On page 656 of Nixonland, Rick Perlstein quotes a conversation between President Richard Nixon and John Connally. Connally is urging Nixon not to worry about killing civilians in Vietnam. People already thought that Nixon was doing so, Connally argued, so Nixon had might as well do so. Nixon’s response was “That’s right.” Earlier in the book, on page 649, Perlstein quotes a similar conversation between Nixon and Henry Kissinger. Nixon said that he thought it was time to “take out the dikes” and asked if that would “drown people”, and Kissinger replied that it would drown approximately 200,000 people. Nixon then said he’d prefer to use a nuclear bomb, and Kissinger retorted that this would be “Too much.” Nixon then said that he wanted Kissinger to “think big".
Perlstein draws both conversations from the Nixon Library Tapes, and
Perlstein is the one transcribing them. They appear to me to differ
from what Nixon says in his memoirs and in No More Vietnams.
In his writings, Nixon affirms that he did not deliberately bomb dikes, and that
America bent over backwards to avoid killing civilians, which was why
American soldiers were taken as POWs: in their attempts to avoid killing
civilians, they left themselves more vulnerable than they would be if they did not
Perhaps one could argue that the tapes do not contradict Nixon’s
books, that the tapes present Nixon talking big about what he could or
should do, whereas the books are about what he actually did as
President. Perhaps. I can see Nixon’s point in his memoirs that, had
he wanted to kill innocent civilians, he would have waged the Vietnam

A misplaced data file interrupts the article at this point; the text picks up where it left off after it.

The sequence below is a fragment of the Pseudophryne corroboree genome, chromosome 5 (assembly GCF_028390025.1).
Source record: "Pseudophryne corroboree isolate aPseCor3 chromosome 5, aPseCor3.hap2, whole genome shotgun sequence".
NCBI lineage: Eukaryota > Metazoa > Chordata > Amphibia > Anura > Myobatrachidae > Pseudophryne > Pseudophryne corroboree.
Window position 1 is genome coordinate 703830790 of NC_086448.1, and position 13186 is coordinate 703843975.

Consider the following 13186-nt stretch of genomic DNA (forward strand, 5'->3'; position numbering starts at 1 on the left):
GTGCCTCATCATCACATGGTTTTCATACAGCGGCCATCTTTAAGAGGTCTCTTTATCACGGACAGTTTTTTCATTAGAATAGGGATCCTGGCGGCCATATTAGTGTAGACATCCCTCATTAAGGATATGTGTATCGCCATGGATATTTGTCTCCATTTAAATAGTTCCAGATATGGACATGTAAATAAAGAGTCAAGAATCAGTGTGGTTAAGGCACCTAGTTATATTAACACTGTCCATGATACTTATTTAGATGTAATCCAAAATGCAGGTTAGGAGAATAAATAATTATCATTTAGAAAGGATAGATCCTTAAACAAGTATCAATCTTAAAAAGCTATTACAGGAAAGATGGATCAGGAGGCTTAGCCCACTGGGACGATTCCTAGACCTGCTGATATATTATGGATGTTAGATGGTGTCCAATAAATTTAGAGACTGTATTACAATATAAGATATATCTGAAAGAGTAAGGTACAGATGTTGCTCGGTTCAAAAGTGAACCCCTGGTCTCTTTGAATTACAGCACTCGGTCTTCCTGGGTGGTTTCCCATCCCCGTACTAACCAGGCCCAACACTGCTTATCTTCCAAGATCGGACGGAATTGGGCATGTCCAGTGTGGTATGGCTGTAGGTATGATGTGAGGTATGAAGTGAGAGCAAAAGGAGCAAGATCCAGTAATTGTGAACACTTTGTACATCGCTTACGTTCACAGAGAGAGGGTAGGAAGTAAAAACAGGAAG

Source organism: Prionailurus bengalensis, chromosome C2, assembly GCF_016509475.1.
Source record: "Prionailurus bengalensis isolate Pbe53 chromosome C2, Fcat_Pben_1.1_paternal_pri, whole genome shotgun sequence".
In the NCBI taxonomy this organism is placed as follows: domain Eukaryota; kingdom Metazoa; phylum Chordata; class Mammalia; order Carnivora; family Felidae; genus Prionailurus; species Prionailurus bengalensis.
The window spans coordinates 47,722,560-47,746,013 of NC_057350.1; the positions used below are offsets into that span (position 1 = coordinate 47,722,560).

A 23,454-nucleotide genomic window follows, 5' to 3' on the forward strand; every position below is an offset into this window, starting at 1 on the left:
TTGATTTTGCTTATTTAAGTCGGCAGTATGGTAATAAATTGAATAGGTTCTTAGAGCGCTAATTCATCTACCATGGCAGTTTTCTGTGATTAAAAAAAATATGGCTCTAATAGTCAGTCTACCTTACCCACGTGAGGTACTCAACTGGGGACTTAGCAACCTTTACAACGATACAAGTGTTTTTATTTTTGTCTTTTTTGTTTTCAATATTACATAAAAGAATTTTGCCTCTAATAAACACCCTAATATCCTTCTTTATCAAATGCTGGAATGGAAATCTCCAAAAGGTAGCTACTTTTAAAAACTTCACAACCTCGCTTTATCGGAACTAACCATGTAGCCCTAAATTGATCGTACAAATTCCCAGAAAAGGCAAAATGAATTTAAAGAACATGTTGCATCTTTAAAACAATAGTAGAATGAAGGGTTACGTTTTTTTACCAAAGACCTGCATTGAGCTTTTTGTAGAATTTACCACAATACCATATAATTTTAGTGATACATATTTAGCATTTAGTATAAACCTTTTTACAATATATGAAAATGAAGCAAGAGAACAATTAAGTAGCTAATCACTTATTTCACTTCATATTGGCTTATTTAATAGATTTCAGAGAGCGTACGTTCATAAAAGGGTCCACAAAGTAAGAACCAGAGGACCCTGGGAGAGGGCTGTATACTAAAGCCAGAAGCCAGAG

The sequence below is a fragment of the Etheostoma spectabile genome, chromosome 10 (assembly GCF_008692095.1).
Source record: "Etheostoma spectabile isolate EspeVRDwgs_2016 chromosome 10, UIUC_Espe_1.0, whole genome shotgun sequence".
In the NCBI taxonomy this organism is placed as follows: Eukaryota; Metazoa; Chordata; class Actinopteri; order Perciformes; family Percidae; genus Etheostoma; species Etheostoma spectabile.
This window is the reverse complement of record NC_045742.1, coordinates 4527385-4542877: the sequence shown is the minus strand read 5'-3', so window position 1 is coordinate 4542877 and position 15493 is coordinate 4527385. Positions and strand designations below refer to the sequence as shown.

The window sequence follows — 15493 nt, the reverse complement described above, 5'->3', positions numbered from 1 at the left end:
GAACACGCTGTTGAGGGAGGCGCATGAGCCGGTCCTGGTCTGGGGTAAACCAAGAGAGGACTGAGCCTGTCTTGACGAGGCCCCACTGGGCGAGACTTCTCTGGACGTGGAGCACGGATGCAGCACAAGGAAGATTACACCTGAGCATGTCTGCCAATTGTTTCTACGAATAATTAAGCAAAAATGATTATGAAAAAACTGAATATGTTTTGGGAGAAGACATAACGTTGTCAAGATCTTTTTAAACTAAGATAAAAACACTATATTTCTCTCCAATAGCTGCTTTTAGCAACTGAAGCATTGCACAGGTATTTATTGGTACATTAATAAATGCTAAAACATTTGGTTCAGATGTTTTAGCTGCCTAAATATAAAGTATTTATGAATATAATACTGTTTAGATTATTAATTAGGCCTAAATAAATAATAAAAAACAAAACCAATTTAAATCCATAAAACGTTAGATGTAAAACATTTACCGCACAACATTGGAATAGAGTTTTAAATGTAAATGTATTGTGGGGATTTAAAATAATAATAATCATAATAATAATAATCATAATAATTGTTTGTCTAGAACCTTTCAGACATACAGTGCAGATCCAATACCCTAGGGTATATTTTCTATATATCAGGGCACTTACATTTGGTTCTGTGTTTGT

War much more aggressively than he did; still, one cannot deny that many
civilians died in the Vietnam War.
(UPDATE: Later in the book, Perlstein talks about the American bombing
of Vietnamese dikes.)
Even if Nixon’s words on the tapes contradicted his actions, his
words are really cold. It is one thing to wage a war that one thinks is
necessary and that may entail the deaths of civilians; it is another
thing not to have second thoughts about this, or not to think about how
horrible civilians’ death is—-these are people trying to live their
lives, many of whom have families. Of course, one could argue that
these two things are not significantly different in terms of the
civilians themselves, that they are still getting killed. That would be
a fair point, but it would be part of a broader conversation about if
and when war is necessary.
Should Nixon’s character be judged on the basis of these sorts of
statements on the tapes? Well, I would hate for my entire character to
be judged on the basis of things that I have said here and there. I
have been more compassionate than I have sounded to others, and perhaps
that was the case with Nixon, too. Jesus said that out of the heart the
mouth speaks, but I have a problem going from there to saying that
everything I say manifests the sum total of my character. At the same
time, I do believe that what I say reveals elements of my character,
some of them bad.
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